- This is an introduction to inventory optimization that explains where MEIO fits into the supply chain planning space.
- There is a relationship between service level and inventory strategy.
Introduction to Inventory Optimization
Inventory optimization is one of the important supply planning methods. You will learn how inventory optimization works.
What is Inventory Optimization
Inventory optimization is inventory system software that answers the question of how much to keep in inventory, while multi-echelon planning answers the question of where to keep inventory in the supply network.
Unlike supply planning techniques that use sequential processing or calculation, the MEIO inventory system software calculates the level of service level impact of carrying one additional item at every product location combination and then sorts the list of options by their contribution to the level of service levels and selects the best contributor.
Where Inventory Optimization Fits into the Supply Chain Planning Software Space
- As you can see, MEIO is its own category of supply planning and is one of the three major methods of supply planning.
- MEIO is the most recently developed method and is also the least understood among supply chain professionals.
The Definition Of Inventory Optimization
- Inventory optimization is the derivation of stocking levels throughout the supply planning network based on service level targets.
- Inventory optimization answers the question of how much inventory should be carried, while—as I’ll discuss later— multi-echelon answers the question of where in the supply network quantities should be carried.
Unsurprisingly, these are the two most important questions in supply planning. Although all inventory optimization works this way, specifically how stocking levels are controlled by service levels depends on the individual approach of each particular MEIO vendor.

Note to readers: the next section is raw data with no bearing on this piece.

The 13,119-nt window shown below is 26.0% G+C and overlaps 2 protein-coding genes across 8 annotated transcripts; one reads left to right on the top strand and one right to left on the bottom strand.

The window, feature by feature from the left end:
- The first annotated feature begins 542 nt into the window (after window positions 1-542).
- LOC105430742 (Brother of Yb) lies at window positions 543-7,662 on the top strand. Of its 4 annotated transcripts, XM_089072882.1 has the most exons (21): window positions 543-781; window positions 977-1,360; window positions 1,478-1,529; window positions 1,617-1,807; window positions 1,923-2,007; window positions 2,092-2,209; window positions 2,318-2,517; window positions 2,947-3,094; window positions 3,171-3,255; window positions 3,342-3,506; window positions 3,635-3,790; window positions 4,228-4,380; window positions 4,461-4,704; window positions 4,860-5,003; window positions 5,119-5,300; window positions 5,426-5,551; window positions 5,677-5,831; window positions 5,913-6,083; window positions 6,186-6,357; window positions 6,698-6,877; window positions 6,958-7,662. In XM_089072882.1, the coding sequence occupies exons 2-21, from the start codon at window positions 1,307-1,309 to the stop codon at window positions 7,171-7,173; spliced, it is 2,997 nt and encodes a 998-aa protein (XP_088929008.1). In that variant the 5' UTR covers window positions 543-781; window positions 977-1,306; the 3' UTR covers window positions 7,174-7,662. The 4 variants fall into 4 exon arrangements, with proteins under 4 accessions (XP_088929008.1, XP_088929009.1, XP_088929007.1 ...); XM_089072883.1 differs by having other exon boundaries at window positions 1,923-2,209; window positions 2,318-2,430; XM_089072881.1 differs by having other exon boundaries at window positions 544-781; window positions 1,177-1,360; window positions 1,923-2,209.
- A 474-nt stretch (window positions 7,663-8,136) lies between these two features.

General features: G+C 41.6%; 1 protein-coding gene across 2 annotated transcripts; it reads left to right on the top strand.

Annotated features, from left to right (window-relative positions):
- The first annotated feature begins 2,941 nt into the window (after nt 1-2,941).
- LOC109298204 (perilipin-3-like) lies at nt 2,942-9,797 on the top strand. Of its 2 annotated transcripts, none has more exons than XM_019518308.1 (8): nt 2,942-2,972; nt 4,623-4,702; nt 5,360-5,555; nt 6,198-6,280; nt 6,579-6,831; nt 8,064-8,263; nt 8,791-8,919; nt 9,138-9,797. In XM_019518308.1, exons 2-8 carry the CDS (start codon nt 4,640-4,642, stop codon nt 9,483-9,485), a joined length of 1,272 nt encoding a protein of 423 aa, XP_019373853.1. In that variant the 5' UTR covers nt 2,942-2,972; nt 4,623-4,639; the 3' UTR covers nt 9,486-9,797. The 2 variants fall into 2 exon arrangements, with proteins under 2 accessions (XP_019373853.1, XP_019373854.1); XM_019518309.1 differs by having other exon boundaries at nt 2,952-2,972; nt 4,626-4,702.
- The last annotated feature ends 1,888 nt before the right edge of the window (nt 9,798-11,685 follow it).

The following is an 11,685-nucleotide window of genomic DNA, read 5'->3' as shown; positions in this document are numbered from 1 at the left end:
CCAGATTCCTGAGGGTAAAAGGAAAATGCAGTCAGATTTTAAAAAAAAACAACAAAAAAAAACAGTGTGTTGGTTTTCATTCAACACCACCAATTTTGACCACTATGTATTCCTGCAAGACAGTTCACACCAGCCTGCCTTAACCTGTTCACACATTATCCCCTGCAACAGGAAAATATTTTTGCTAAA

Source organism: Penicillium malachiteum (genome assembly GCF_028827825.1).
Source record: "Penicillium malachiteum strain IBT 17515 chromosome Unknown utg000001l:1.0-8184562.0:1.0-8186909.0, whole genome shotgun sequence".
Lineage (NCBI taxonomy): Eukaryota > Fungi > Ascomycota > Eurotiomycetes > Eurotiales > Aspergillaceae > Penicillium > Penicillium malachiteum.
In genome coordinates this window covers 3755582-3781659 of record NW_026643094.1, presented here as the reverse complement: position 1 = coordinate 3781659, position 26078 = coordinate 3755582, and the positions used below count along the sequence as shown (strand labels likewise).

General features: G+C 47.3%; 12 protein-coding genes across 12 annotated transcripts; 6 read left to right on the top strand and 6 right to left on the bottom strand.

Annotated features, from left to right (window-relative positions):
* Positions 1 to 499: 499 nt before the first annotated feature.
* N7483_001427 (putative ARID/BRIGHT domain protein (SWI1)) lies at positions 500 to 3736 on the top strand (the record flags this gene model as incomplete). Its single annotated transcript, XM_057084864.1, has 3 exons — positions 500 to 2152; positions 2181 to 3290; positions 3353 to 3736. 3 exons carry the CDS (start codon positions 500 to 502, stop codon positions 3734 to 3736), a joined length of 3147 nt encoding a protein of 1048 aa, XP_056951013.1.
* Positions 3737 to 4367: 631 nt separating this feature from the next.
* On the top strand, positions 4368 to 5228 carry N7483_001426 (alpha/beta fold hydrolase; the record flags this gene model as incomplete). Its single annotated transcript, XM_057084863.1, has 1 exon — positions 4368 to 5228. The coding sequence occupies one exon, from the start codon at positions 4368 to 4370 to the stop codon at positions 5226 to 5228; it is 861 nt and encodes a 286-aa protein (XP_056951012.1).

The inventory optimization inventory system software can be further described by where in the supply network service levels can be set.
I have come to call this either the “inventory service level specificity” or the “service level hierarchy.” This determines how the model is controlled and, therefore, it is important that companies understand what it is and how the control of the level of service differs among MEIO vendors. That is, where the implementing company wants to set the service level must match where the selected software allows the service level to be set. To read more about this topic see the post at the link below.
The inventory optimization inventory system software is further modified by the following:
- Its Specificity: That is where in the supply chain the service level can be set.
- Its Automation: How much manual work is required to set the service levels.
- Its Universality: Whether the inventory optimization can be used by one department, or by multiple departments within a company.
Relationship Between Service Level and Inventory Strategy